A new University of Southern California computer system lets a user
"drive" a piece of music, using a wheel and foot controls. The
Expression Synthesis Project (ESP) interface, devised by a team led by
Elaine Chew of the USC Viterbi School of Engineering, could be in the
hands of consumers within two years.
Top: Grad student Jie Liu takes Brahms Hungarian Dance #5 for a spin. Below: Team ESP: From left: Elaine Chew, Alexandre Francois, Liu (at wheel), Aaron
Chew presented ESP May 28 at the New Interfaces for Musical Expression
(NIME) 2005 conference at the University of British Columbia in
Chew is an assistant professor in the Viterbi School's Daniel J.
Epstein Department of Industrial and Systems Engineering who is also an
accomplished professional pianist who carries on a regular schedule of
concert appearances. She says ESP "allows everyone a chance to
experience what it's like to perform. It lets them appreciate the
decisions made by a musician in interpreting the music."
ESP "attempts to provide a driving interface for musical expression,"
according to Chew's published description. "The premise of ESP is that
driving serves as an effective metaphor for expressive music
performance. Not everyone can play an instrument but almost anyone can
drive a car. By using a familiar interface, ESP aims to provide a
compelling metaphor for expressive performance so as to make high-level
expressive decisions accessible to non-experts"
Created by Chew, research assistant professor Alexandre R.J. François
of the Viterbi School's department of computer science, and graduate
students Jie Liu and Aaron Yang, ESP starts with a piece of music that
has been converted from the printed score to the Musical Instrument
Digital Interface (MIDI) format. MIDI is the standard control language
for driving musical synthesizers or other devices. François' Software
Architecture for Immersipresence framework, and the corresponding open
source architectural middleware, developed since 2001, are important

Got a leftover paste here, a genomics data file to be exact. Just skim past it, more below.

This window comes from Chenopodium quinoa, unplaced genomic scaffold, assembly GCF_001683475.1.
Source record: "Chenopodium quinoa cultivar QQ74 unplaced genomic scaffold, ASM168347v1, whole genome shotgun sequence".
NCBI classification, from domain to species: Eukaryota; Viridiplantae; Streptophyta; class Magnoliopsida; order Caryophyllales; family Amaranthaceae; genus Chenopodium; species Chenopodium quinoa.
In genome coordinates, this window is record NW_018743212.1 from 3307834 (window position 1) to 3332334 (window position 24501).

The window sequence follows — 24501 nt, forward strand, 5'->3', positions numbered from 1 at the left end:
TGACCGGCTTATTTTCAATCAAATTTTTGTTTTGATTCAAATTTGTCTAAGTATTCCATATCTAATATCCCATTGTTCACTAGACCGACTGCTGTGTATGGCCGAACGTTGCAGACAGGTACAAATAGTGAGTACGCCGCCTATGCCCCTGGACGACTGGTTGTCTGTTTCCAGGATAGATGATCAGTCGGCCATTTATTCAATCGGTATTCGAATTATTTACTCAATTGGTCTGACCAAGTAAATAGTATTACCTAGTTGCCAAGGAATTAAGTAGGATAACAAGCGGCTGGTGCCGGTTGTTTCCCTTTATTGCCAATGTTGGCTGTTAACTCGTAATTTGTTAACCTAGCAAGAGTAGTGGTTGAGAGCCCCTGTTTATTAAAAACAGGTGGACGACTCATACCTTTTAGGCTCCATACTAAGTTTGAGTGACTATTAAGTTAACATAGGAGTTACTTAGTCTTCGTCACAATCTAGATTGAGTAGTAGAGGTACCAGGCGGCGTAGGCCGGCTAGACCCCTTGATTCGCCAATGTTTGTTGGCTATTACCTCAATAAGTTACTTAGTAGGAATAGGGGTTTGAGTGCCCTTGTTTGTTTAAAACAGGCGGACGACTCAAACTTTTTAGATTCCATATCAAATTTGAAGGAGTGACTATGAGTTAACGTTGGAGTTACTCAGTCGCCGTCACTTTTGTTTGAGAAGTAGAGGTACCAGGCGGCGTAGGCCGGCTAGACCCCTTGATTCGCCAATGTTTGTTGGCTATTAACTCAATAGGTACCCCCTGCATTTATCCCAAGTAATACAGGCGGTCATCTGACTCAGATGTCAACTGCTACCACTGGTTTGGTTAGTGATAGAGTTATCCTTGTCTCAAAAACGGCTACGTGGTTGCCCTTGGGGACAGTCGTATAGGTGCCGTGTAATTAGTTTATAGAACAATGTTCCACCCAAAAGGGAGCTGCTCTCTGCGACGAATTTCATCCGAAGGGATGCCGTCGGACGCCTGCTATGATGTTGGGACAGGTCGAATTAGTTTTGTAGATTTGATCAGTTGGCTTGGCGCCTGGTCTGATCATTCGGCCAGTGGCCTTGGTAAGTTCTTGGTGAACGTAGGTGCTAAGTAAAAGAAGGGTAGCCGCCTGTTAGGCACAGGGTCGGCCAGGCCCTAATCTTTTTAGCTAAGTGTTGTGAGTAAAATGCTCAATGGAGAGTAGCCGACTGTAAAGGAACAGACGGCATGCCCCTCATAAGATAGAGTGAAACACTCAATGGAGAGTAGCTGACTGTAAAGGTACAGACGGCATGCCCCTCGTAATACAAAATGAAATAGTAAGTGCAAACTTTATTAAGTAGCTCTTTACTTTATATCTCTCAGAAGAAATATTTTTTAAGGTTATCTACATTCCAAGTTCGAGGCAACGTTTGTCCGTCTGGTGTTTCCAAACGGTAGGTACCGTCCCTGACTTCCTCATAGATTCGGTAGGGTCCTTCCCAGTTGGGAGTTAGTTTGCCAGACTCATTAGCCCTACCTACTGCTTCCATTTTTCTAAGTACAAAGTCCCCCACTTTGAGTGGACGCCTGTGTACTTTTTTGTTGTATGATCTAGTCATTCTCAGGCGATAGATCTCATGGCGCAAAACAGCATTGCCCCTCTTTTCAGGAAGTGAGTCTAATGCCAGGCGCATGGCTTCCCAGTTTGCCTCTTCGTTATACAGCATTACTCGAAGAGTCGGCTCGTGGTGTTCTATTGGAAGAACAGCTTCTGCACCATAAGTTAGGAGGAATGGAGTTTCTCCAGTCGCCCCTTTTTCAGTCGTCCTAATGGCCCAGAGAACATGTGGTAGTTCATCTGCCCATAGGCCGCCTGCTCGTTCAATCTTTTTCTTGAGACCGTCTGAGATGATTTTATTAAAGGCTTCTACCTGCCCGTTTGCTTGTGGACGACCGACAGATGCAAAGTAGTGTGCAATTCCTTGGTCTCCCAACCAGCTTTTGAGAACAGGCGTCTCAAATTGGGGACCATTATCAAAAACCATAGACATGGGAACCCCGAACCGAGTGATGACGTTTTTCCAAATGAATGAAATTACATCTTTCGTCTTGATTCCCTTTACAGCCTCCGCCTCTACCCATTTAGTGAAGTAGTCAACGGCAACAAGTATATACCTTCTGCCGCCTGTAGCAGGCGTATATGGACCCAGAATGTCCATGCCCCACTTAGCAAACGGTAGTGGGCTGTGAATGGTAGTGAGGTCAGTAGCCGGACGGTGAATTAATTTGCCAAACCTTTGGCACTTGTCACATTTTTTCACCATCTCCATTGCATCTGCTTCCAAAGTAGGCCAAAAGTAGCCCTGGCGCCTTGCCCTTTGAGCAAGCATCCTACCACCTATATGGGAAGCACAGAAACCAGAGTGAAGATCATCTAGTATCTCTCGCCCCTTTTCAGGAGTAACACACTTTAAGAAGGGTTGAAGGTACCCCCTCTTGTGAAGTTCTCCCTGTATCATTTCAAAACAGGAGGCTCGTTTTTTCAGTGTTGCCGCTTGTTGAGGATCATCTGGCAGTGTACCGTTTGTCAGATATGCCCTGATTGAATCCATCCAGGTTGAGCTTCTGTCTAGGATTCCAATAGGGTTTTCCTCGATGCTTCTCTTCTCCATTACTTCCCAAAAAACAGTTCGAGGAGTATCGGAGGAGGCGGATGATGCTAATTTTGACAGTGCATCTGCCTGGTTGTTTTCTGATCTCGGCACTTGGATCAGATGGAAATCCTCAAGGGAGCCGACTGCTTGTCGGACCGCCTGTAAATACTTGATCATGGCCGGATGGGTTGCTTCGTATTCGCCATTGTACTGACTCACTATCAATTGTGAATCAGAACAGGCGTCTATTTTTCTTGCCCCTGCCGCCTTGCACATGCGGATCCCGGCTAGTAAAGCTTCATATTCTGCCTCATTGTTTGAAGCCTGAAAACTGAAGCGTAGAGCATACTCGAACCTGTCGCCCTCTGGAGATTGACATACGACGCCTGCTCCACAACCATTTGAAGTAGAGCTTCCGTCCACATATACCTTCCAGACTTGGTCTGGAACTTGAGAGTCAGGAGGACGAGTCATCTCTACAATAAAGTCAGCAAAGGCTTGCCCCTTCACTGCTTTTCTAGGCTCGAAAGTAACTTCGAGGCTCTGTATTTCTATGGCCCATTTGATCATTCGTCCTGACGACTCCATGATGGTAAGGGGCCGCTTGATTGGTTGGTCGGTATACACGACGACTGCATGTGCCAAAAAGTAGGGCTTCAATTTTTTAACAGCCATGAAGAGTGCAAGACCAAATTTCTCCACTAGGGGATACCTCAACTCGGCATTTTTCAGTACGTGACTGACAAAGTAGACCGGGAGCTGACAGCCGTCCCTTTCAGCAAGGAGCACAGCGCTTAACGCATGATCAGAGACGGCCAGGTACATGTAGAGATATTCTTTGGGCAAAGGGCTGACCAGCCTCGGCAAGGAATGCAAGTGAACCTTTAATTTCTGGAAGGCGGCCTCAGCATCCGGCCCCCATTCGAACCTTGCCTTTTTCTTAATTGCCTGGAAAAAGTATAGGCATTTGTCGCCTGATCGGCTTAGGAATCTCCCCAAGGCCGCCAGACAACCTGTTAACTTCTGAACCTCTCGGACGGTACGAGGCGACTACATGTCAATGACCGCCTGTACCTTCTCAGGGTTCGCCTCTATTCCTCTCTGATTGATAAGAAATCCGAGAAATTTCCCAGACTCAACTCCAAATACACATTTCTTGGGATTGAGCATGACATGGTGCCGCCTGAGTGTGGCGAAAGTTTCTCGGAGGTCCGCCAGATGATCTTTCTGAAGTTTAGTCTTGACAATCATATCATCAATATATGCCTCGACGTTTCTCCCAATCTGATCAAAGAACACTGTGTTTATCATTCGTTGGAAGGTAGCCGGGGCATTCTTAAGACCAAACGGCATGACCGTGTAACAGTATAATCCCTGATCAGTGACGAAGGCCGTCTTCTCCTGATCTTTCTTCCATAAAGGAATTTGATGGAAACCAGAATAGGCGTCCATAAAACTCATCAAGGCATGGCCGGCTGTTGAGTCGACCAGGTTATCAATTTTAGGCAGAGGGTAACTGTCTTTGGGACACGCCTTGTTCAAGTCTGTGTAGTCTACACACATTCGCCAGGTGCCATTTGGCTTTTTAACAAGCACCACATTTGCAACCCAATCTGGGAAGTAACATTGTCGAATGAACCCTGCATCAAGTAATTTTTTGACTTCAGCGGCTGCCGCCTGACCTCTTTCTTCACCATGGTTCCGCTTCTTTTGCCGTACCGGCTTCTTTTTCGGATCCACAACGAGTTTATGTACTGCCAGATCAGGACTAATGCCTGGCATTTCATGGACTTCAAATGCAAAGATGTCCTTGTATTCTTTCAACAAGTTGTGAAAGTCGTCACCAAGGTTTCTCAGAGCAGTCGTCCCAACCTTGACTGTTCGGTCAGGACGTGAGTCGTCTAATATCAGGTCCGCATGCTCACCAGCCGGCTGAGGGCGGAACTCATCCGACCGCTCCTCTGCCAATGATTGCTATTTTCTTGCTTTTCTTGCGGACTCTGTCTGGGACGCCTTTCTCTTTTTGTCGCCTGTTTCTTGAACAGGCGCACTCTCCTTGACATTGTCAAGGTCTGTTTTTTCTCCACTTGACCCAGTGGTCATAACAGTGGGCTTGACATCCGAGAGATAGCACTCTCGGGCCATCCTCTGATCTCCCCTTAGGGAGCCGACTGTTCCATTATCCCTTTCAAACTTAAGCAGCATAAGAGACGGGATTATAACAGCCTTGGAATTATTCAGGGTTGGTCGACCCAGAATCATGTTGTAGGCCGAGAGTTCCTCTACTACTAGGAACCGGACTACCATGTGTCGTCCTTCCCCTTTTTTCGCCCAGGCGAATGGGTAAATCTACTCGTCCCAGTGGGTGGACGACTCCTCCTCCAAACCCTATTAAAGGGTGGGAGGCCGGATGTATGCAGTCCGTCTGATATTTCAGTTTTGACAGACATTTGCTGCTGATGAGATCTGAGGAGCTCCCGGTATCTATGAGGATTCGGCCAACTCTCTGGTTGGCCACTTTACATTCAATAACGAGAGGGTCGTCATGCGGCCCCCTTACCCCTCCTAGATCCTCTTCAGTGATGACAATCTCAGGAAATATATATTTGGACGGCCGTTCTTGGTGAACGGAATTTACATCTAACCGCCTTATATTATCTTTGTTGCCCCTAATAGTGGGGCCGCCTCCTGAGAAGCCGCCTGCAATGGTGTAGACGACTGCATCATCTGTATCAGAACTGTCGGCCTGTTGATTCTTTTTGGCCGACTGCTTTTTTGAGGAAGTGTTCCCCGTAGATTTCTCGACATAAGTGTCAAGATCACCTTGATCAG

enabling elements in the design and implementation of the system..
The score used as the test case in the development of ESP is the
Hungarian Dance No. 5 in G-minor by Johannes Brahms. The piece was
selected because it contains numerous moments of extreme speed ups and
To guide the musical performance, Chew and her colleagues used
information from the score to create a "road" that corresponds to the
structure of the piece. This is necessary, says Chew, because crucial
cues from the score and its analysis, necessary for an informed
performance, are not captured in the MIDI file.
The group is building tools to automate the process of creating such
roads, applying artificial intelligence techniques to the analysis of
the score. "Having the road build itself will be the most difficult
part," says François.
The road's turns suggest to the driver when to slow down and speed up.
However, the ultimate decision on what to do at each turn is entirely
in the driver's hands (or foot).Â The foot pedals control both the
tempo and the volume of the music. Additionally, buttons mounted on the
wheel (see photo) act as the equivalent of the pedals on the piano,
making the notes either sustain or cut off crisply.
Chew has carried on the ESP research at the Viterbi School's Integrated
Media Systems Center, where she is Research Director for Human
Performance Engineering. She is the winner of an Early Career Award
from the National Science Foundation. NSF funded the ESP research.
She hopes ESP will open new doors into music for non-musicians, a
chance "to try making and evaluating musical decisions themselves, to
see what it's like to perform." Chew's presentation can be seen at: http://www-rcf.usc.edu/~echew/papers/NIME2005